In the wake of COVID-19, many organizations are considering a permanent shift to telework. Having employees work from home provides a number of benefits to both the organizations and the employees; however, it also introduces the organization to cyber threats. Beyond the increased threat of attack from external actors, the processes and technologies needed for telework appropriately call for a reassessment of an organization’s third-party risk management strategy.
Telework Creates New Third-Party “Partners”
Most organizations are accustomed to managing some level of third-party risk. In fact, 94% of companies allow third-party organizations to have accounts on their networks. This enables these partners to potentially access, edit, or exfiltrate an organization’s sensitive data.
When employees and core services move to infrastructures that are outside the network perimeter, the concept of third-party risk changes dramatically. Bad actors may compromise home networks and present themselves as the trusted employees in an attempt to access files or move within the network.
Home Work Environments and New Network Infrastructure
When employees are working on-site, the organization has complete control over and visibility into the network infrastructure. Prior to network traffic reaching an infrastructure controlled by a third party, it is forced to flow through perimeter-based monitoring solutions which are capable of identifying and blocking potential exfiltration of sensitive data.
With telework, employees are working from their home networks. Many of them have access to virtual private networks (VPNs) to protect the confidentiality of their connection to the enterprise network. However, in order to meet the demand for increased VPN accessibility, many organizations have adopted split-tunnel VPNs which allow direct routing of traffic bound for the public Internet.
As employees move outside the network perimeter, new organizations are granted access to a business’s network traffic. All traffic that flows through a VPN ultimately relies upon the security of the software created by the organization’s VPN provider. Any traffic routed directly to the public Internet provides visibility into an employee’s home Internet Service Provider (ISP). With telework, a business’s cybersecurity now also depends upon the security of these external organizations.
Increased Reliance on Cloud-Based Solutions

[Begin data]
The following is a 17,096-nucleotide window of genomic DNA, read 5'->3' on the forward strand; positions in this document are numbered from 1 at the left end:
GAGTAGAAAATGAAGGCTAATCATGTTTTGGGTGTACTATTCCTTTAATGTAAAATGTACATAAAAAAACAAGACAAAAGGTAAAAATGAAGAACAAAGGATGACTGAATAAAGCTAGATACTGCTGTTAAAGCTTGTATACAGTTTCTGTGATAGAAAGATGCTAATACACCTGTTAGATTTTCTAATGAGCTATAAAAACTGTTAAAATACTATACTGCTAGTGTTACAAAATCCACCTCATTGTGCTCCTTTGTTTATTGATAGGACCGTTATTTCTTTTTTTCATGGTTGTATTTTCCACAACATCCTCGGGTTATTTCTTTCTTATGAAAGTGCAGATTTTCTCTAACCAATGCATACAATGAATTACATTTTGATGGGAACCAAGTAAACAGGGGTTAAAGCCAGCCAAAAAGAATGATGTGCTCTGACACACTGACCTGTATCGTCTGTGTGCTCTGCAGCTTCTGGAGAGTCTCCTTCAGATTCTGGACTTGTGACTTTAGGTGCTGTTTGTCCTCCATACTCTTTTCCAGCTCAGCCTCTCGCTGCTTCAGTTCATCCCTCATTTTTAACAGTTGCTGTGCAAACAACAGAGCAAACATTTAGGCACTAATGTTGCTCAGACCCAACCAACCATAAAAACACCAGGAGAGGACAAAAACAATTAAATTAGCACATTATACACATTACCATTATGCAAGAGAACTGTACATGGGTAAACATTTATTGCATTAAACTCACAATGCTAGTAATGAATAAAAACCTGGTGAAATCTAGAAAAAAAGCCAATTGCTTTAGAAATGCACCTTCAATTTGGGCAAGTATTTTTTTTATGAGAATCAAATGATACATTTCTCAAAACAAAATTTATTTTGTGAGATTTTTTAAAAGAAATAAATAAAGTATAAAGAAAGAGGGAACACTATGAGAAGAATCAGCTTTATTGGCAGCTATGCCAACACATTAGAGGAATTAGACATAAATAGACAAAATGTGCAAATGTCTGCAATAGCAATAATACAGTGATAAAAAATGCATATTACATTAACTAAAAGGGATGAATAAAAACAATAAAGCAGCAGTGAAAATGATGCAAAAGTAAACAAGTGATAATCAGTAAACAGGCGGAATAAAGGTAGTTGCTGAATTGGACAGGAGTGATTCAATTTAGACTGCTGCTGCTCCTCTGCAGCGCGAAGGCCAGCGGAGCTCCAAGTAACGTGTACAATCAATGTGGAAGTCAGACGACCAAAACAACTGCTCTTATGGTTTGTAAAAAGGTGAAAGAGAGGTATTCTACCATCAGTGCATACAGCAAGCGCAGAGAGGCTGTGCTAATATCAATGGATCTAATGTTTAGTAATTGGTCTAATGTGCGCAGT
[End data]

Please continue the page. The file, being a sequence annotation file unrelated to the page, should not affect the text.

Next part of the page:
Before the pandemic and the sudden shift to telework, many organizations had already begun transitioning to cloud-based solutions for critical business processes. The need to support a remote workforce, however, has accelerated this shift for many organizations.
With a shift to cloud-based infrastructure comes the need to properly secure these cloud environments. In the cloud, an organization relies upon their cloud service provider (CSP) to secure the underlying infrastructure. The cloud customer lacks visibility into these low-level systems and must trust their CSP to monitor and secure these systems appropriately. It is also important to securely configure the data within the cloud infrastructure as attackers are using this as a main entry point.
Cybersecurity Threats to Collaboration Platforms
One of the most visible effects of the shift to telework was an increased reliance on online collaboration platforms. Meetings that were previously held in-person were moved to Zoom, Teams, Slack, WebEx, GoToMeeting, and other collaboration platforms.
When using many of these platforms, the platform’s creator has access to the meeting video and audio. In most cases, the platform offers end-to-end encryption with keys generated and maintained by the platform itself. This means that a compromised key server or malicious actors within the organization could potentially allow unauthorized access to meeting video containing sensitive internal data.
How MorganFranklin Can Help
Supporting a secure and sustainable telework program is possible; however, it requires careful consideration of the associated cybersecurity risks. MorganFranklin advisors can help an organization to identify the new risks created by a remote workforce and how to design and implement security controls to meet an organization’s risk appetite.